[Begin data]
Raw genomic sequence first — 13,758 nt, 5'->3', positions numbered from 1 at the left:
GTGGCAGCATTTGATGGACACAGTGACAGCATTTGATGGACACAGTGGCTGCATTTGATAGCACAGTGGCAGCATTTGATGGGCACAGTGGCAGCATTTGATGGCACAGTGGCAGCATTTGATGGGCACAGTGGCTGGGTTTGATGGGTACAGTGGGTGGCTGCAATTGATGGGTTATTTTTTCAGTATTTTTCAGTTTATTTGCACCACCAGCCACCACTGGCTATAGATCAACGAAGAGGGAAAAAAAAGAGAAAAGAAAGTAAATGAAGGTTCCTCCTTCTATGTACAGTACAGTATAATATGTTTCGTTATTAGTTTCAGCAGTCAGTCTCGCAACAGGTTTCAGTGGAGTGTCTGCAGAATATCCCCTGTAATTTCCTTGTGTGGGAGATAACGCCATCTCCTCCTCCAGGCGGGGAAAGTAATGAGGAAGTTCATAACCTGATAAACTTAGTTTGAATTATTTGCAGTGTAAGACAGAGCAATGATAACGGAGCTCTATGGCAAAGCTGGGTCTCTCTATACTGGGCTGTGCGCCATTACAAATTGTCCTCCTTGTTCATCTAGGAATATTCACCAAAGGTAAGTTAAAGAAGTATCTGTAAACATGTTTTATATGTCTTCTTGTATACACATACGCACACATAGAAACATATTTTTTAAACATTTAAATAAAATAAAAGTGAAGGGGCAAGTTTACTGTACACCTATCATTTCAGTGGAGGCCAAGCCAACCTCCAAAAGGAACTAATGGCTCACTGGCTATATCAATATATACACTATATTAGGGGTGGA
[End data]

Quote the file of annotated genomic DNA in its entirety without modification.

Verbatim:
Raw genomic sequence first — 13,758 nt, 5'->3', positions numbered from 1 at the left:
GTGGCAGCATTTGATGGACACAGTGACAGCATTTGATGGACACAGTGGCTGCATTTGATAGCACAGTGGCAGCATTTGATGGGCACAGTGGCAGCATTTGATGGCACAGTGGCAGCATTTGATGGGCACAGTGGCTGGGTTTGATGGGTACAGTGGGTGGCTGCAATTGATGGGTTATTTTTTCAGTATTTTTCAGTTTATTTGCACCACCAGCCACCACTGGCTATAGATCAACGAAGAGGGAAAAAAAAGAGAAAAGAAAGTAAATGAAGGTTCCTCCTTCTATGTACAGTACAGTATAATATGTTTCGTTATTAGTTTCAGCAGTCAGTCTCGCAACAGGTTTCAGTGGAGTGTCTGCAGAATATCCCCTGTAATTTCCTTGTGTGGGAGATAACGCCATCTCCTCCTCCAGGCGGGGAAAGTAATGAGGAAGTTCATAACCTGATAAACTTAGTTTGAATTATTTGCAGTGTAAGACAGAGCAATGATAACGGAGCTCTATGGCAAAGCTGGGTCTCTCTATACTGGGCTGTGCGCCATTACAAATTGTCCTCCTTGTTCATCTAGGAATATTCACCAAAGGTAAGTTAAAGAAGTATCTGTAAACATGTTTTATATGTCTTCTTGTATACACATACGCACACATAGAAACATATTTTTTAAACATTTAAATAAAATAAAAGTGAAGGGGCAAGTTTACTGTACACCTATCATTTCAGTGGAGGCCAAGCCAACCTCCAAAAGGAACTAATGGCTCACTGGCTATATCAATATATACACTATATTAGGGGTGGA